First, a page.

One of the most memorable conversations I had with James, was when he said to me, “You now have an image in the Library of Congress.”
Never in my wildest dreams did I think back in 1982, that taking a few pictures at an on campus concert would end up any where else then the school newspaper, and that my hoarding those B&W negatives would ever go anywhere.
In my last post on the subject, I my SAS Classmate (’82) and Life Long Friend, Pilar Wyman contacted me via Facebook IM, and she said that she was interested in attending the Opening of the Wyeth/Ruskin Exhibit.
Needless to say, I was more then happy to give her tickets!
But, would there be enough time to send her the tickets?
The smart women that she is, suggested that I just leave the at the Ticket Booth with her name on it!
Earlier tonight, I IMed Pilar, and asked if she was still interested in going, and she informed me, Yes, and she was already in Wilmington hanging-out, getting some coffee, after traveling North from the DC area.
Damn! – We had NOT even left the house!
At around 16:45, we (Amy, Madison & Logan) left our house in Downingtown, and head South, mainly on Rt 202, and ran into the usual Friday night traffic.
I had IMed Pilar just before we left home that we expected to be at the Museum around 17:45, but at 17:46, I handed Amy (my wife) my phone and asked her to IM Pilar that we where going to be late…
We arrive at the Museum, as as we are getting out of the car at valet parking, I look across the other lane, and there was Pilar, just being contacted about parking her car!
Absolutely PERFECT timing! (F-ing amazing!)
We walking to the Museum, chatting away, with neither of us knowing what to expect.
After we handed in our tickets, and told which direction the “Eye on Nature” was, we headed down the hall, and down some steps, and then turning the corner…
There it was!
My Image! My Photograph! As big as Life! – In a F-ing Museum!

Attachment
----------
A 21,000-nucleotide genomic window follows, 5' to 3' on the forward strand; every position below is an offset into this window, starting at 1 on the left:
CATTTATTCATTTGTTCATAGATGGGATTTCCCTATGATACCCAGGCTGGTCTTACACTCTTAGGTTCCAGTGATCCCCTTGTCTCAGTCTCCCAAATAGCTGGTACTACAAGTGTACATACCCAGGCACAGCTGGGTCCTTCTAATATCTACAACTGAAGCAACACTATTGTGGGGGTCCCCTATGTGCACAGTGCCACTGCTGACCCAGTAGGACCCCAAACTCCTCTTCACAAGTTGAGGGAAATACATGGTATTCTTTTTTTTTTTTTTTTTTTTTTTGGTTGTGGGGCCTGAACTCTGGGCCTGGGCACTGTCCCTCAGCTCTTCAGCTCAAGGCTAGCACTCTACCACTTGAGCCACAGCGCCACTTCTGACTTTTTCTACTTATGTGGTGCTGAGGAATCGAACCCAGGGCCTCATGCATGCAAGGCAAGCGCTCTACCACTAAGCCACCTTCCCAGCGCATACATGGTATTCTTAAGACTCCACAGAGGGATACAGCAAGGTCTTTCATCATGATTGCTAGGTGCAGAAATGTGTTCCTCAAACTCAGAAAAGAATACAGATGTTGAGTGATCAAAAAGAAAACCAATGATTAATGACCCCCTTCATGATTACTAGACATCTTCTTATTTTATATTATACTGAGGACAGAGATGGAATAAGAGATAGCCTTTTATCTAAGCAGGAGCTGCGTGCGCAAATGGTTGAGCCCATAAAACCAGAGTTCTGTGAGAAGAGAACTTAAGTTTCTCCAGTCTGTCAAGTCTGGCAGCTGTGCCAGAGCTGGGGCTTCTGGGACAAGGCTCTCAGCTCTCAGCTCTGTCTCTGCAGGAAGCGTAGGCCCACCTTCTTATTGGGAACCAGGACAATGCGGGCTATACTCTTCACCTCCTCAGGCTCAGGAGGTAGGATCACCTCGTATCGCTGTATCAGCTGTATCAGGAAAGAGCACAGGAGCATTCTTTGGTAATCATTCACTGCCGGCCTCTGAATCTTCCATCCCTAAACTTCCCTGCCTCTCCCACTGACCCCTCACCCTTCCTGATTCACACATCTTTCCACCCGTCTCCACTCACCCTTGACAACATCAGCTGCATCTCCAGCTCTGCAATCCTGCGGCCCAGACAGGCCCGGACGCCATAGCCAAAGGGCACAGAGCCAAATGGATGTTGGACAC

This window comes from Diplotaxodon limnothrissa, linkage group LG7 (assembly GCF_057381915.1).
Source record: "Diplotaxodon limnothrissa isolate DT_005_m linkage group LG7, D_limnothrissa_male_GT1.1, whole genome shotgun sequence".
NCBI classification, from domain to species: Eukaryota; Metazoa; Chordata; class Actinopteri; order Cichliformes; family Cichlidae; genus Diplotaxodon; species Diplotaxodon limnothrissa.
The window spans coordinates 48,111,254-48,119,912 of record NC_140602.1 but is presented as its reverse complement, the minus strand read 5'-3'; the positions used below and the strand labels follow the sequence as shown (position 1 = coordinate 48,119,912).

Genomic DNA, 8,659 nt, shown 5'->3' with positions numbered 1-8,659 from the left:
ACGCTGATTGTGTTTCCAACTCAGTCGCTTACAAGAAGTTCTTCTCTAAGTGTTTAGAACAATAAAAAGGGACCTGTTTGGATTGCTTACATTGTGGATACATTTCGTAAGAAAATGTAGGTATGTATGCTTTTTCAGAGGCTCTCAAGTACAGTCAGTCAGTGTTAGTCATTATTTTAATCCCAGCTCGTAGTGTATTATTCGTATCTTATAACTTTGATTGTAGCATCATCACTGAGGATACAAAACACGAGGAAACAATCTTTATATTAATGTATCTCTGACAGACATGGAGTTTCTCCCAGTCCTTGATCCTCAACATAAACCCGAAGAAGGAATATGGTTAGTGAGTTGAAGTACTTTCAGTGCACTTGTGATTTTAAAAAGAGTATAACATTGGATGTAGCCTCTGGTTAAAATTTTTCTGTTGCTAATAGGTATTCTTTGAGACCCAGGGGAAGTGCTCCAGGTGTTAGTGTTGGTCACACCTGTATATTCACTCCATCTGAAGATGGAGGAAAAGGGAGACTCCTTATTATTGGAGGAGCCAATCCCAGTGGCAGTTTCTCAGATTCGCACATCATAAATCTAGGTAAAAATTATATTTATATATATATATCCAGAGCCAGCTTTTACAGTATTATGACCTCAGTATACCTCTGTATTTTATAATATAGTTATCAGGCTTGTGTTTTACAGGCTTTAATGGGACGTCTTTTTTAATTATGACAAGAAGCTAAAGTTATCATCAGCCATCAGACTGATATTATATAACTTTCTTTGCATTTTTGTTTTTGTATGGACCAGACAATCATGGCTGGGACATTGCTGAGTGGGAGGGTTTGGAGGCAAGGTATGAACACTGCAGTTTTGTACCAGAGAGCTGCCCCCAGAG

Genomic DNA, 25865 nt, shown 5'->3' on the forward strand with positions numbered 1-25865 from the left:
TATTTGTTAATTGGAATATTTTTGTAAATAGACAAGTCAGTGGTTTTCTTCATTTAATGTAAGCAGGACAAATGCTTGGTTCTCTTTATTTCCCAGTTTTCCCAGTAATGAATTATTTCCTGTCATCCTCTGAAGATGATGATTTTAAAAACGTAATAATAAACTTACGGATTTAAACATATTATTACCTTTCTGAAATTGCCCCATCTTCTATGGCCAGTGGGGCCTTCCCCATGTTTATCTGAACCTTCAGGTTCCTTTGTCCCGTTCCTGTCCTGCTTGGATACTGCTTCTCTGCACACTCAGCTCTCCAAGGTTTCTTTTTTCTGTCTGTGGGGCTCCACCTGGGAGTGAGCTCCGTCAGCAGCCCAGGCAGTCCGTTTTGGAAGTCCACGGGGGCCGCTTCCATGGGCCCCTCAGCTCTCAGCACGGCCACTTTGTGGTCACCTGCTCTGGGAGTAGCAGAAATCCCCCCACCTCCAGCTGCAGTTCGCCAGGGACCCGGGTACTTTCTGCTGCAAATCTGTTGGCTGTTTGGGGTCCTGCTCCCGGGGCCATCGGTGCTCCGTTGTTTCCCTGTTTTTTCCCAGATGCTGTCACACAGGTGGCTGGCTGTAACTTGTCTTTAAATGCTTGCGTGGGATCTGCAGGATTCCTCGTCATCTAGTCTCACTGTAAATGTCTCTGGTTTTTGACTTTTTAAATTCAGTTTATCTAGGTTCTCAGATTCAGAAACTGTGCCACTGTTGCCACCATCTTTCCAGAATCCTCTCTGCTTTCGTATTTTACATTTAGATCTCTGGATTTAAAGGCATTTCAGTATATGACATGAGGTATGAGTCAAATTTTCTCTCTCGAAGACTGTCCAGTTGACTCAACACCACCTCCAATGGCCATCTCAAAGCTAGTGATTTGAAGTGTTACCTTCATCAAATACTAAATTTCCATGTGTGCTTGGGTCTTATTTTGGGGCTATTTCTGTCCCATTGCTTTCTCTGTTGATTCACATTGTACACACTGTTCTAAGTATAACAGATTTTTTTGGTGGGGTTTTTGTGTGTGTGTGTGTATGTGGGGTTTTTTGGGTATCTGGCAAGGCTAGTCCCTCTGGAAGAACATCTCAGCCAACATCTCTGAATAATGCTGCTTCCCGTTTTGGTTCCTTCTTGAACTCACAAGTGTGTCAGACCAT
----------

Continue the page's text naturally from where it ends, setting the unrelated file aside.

I became such a little kid!
Thankfully, Pilar had the where with all, and organized a Family photo!
If you look, you can see me pointing to my credit on the wall, and saying to the guard standing there “That is ME!”
After the initial excitement, I went back with my camera, and started to take so more pictures, and hearing the same guard saying “Your flash is on!”
My response, “It’s OK, I have the Original!”…
Eventually, I began to calm down, and I finally found Margaretta and introduced myself and the rest of the family.
I also got a chance to walk the gallery with Pilar, stopping at my main image, and explaining several other images that I have over time, and then we walked and talked about the other Wyeth and Ruskin images.
When I was a child, my parents always had a 16″x20” print book of Andrew Wyeth’s work (circa 1968), which is now in my possession, but after being exposed to John Ruskin during this adventure, having never heard of him before, I have taken a deeper interest in his work.
While Madison was at school on the morning of the Opening, she was explaining where she was going later in the evening to a friend, and as she showed the friend Ruskin’s work, she had to pause for a moment, because I have almost exactly the same image, but 200 years apart and on different land masses!
Times ticks, and Pilar and family went different direction, but I hooked up with Pilar over the hors d’oeuvre table, and as we looked over the crown, Pilar notice Mr & Mrs Colburn walking down the hallway, and we both rushed over to greet them!
After chatting with the Colburn’s for some time, the rest of my family found me, and with energy running out of both Madison and Logan, we started out the door for home.
Needless to say, it was a GREAT night for me, and hopefully a good step in the right direction of my photography love!
I am not one that highlights my achievements too much, and I am sure it has cost me some views over the years.
Anyhow, to start the story of this adventure off, one has to go back to early December, when I received an email with the subject of “Image of Brandywine”, and the following thumbnail image.